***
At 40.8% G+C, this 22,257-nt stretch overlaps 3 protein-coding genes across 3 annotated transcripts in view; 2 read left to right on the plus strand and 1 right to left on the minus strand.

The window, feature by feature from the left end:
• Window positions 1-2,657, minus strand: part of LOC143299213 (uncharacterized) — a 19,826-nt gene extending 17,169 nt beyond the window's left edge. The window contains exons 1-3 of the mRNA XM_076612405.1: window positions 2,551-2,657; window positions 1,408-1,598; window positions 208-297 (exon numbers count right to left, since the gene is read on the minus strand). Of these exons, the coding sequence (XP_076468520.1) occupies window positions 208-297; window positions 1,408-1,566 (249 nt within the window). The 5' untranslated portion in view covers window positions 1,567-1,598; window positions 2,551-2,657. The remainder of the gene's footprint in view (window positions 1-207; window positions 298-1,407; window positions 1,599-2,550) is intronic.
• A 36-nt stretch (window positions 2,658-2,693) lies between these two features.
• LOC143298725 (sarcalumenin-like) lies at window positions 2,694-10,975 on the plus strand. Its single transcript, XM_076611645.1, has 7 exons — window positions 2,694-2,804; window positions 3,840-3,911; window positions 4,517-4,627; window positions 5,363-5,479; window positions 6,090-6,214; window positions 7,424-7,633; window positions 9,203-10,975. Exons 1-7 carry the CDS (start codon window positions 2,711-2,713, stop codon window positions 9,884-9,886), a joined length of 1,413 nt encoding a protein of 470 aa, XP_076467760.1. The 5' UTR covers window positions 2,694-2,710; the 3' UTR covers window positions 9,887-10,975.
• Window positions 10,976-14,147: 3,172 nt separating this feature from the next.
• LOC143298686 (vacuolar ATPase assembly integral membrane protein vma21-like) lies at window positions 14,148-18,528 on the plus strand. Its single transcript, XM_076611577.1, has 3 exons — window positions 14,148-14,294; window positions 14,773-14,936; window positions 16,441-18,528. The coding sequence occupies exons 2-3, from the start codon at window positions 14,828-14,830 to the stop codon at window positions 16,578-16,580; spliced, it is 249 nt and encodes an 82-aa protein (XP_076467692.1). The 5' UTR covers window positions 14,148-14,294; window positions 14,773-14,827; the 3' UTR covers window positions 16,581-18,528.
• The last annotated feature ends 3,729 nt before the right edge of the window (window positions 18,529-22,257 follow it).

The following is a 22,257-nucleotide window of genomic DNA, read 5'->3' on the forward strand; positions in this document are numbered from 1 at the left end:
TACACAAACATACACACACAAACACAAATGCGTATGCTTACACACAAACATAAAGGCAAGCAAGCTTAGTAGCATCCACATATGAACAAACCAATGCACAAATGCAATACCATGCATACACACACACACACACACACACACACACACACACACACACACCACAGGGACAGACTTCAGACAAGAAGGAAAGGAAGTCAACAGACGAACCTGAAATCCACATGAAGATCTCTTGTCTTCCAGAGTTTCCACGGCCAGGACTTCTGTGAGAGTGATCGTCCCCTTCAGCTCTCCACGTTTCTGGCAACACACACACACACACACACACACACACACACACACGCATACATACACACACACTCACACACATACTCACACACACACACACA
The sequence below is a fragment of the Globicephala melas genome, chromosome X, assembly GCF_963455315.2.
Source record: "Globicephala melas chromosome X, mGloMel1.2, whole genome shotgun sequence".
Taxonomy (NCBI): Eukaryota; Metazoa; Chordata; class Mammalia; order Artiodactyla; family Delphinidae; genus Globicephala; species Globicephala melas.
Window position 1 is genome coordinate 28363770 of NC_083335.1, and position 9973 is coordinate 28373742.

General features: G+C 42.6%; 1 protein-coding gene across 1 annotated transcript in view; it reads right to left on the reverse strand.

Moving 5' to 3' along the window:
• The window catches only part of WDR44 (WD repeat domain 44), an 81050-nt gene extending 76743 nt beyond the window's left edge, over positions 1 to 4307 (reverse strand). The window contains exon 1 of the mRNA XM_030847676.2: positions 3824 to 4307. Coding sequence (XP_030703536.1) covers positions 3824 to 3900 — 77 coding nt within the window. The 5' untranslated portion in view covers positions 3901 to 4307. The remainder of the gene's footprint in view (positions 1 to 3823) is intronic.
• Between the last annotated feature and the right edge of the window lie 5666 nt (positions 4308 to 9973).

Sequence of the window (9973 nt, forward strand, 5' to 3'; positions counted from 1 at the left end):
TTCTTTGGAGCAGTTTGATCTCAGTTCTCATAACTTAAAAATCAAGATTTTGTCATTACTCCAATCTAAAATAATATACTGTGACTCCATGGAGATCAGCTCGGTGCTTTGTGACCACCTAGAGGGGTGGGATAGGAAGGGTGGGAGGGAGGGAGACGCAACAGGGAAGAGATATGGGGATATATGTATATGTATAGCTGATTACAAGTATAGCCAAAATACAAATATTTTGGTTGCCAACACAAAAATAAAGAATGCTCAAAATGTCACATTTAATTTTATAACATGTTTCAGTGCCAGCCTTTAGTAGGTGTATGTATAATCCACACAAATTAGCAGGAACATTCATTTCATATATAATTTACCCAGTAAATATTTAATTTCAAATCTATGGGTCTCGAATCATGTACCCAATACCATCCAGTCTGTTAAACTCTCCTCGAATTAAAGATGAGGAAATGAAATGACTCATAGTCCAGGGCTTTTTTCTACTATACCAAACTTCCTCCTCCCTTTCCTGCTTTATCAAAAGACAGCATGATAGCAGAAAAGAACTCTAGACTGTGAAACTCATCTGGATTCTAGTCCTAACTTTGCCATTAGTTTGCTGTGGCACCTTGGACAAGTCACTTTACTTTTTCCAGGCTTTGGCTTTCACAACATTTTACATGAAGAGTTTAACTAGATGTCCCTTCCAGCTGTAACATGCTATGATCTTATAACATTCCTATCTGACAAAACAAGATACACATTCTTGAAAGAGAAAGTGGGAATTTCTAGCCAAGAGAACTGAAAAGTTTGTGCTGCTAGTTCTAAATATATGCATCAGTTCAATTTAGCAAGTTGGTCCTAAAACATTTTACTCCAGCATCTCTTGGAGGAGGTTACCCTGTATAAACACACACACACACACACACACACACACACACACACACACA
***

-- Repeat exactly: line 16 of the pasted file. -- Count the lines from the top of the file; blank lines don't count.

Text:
Moving 5' to 3' along the window: